But differences do emerge, in acts of resistance and reappropriation, and there are in fact multiple feminine identities.  The subject is in process, not fixed.  Montecino traces the dynamics through economic statistics, attitude surveys and cultural materials.

The incorporation of paid work in women’s lives – which happened earlier in the working class than in the middle class - ruptures the ideology of marianismo.  Women’s emergence into the public realm sharpens issues about subordination, so the form of gender politics shifts.  Among the privileged, where much reproductive labour – housework and child care – is handed off to working-class women, an older pattern of feminine labour allows the modernization of gender relations among the elite.  Social fissures open up in gender ideology.  Yet a generic image of women as mothers persists.

In a broader perspective, Montecino argues, gender identities in Latin America are formed in the same way as class identities, i.e. within projects of social change.  It is important then to see the collective identities being formed in different women’s movements. 

This too is a complex story.  Feminist movements, from the time of suffrage struggles on, have emphasised equality and sex differences.  Survival movements among indigenous women assume the existing gender division of labour that feminist movements contest.  Mothers’ movements (which became famous under the dictatorships) struggle for sons’ lives and for human rights.  While feminist movements struggle for change in identities and for women to move into men’s spheres of action, mothers’ movements use the cultural legitimacy given by old identities.

Women’s activism against the dictatorships led to the adoption of some feminist demands by mainstream political institutions.  But the political Right was given ground for opposing changes in women’s lives because they led to immorality and social breakdown.

The net effect, in Montecino’s view, is that real changes in women’s position have occurred, notably better education, smaller families, and more paid employment.  But public politics is still dominated by men on the assumption that women are domestic.  A ‘conservative modernity’ she suggests, is well expressed in the realm of gender identity.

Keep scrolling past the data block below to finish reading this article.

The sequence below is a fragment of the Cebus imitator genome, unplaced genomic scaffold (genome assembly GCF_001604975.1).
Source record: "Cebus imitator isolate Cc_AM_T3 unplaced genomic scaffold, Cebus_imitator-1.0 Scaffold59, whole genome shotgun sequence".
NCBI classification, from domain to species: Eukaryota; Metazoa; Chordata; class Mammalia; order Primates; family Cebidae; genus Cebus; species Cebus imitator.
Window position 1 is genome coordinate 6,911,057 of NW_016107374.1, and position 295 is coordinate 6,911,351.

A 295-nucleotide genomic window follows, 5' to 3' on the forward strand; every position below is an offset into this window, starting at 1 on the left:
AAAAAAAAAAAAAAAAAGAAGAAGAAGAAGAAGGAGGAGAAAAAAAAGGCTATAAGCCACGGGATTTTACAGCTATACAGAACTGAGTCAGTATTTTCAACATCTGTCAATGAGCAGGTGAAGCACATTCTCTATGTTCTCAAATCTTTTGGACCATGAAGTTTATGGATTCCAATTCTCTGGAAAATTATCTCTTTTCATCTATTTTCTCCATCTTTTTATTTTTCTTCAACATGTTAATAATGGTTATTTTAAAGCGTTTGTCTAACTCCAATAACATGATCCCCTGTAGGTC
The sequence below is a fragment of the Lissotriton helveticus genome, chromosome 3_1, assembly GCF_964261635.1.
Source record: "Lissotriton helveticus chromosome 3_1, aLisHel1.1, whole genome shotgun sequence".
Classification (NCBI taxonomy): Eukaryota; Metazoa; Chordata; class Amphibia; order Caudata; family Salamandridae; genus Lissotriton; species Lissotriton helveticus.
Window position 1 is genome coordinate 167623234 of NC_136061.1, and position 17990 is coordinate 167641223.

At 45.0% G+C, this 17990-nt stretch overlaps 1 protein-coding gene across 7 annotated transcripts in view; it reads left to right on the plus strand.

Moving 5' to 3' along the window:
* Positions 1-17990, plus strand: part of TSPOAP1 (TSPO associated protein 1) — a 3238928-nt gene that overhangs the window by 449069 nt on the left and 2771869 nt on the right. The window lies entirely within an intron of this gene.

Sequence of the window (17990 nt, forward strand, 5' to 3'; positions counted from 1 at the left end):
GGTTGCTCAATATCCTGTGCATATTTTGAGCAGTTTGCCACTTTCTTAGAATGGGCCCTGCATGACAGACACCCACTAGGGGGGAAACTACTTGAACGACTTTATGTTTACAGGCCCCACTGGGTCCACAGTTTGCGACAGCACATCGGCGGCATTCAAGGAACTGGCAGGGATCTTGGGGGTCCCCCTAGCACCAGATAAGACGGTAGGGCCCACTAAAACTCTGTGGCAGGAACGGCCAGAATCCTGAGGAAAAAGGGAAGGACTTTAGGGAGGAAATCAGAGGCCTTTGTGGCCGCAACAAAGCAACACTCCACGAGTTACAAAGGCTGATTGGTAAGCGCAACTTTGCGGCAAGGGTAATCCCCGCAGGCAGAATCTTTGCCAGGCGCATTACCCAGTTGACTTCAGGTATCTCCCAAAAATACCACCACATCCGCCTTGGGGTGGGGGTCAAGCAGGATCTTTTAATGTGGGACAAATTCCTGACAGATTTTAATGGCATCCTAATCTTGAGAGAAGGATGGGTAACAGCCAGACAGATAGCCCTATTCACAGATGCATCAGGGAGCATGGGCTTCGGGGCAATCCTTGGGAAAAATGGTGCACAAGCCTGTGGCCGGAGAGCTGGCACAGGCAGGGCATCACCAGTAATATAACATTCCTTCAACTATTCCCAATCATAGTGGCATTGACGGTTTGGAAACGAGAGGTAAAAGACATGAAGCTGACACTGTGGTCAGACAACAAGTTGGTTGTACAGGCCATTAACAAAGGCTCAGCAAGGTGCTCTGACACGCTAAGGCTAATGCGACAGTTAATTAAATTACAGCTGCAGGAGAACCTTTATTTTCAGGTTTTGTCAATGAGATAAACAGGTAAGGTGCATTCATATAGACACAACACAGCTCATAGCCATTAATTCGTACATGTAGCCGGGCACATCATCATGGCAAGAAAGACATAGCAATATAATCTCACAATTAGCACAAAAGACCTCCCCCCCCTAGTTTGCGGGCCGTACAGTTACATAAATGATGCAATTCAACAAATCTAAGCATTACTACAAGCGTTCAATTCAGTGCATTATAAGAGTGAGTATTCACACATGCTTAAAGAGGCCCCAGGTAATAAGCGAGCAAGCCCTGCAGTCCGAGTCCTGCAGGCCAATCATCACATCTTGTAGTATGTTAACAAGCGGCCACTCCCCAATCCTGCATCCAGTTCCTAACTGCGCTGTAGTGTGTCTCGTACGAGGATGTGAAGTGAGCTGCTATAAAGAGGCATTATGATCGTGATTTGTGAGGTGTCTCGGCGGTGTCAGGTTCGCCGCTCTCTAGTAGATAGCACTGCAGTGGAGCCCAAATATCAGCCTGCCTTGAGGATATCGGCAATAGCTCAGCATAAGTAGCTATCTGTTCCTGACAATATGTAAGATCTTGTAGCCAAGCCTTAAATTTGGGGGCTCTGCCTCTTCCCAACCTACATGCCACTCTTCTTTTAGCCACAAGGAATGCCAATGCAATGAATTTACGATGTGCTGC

(A few years after this paper was published, Chilean voters elected their first woman president.  At the end of Michelle Bachelet’s term, they elected another man, the most conservative leader since the dictatorship.)

These are two highly sophisticated texts.  They make substantial but critical use of theory from the global metropole, and they use ideas, as well as data, from the global periphery.  They are broadly materialist but not dogmatically so.  They have a strong sense of the interplay of gender relations with class, and a strong sense of the specificities of Latin America.  They treat the subjectivity of actors in a context of social structure and dynamics, not just discursively constructed identities.

Something for Anglophone gender researchers to ponder!

Barbieri, Teresita de. 1992. Sobre la categoria genero. Una introduccion teorico-metodologica. Revista Interamericana de Sociologia 6: 147-178.

Montecino, Sonia. 2001. 'Identidades y diversidades en Chile', pp. 65-98 in Cultura y desarollo en Chile, edited by Manuel Antonio Garretón. Santiago: Andres Bello.

Back to Top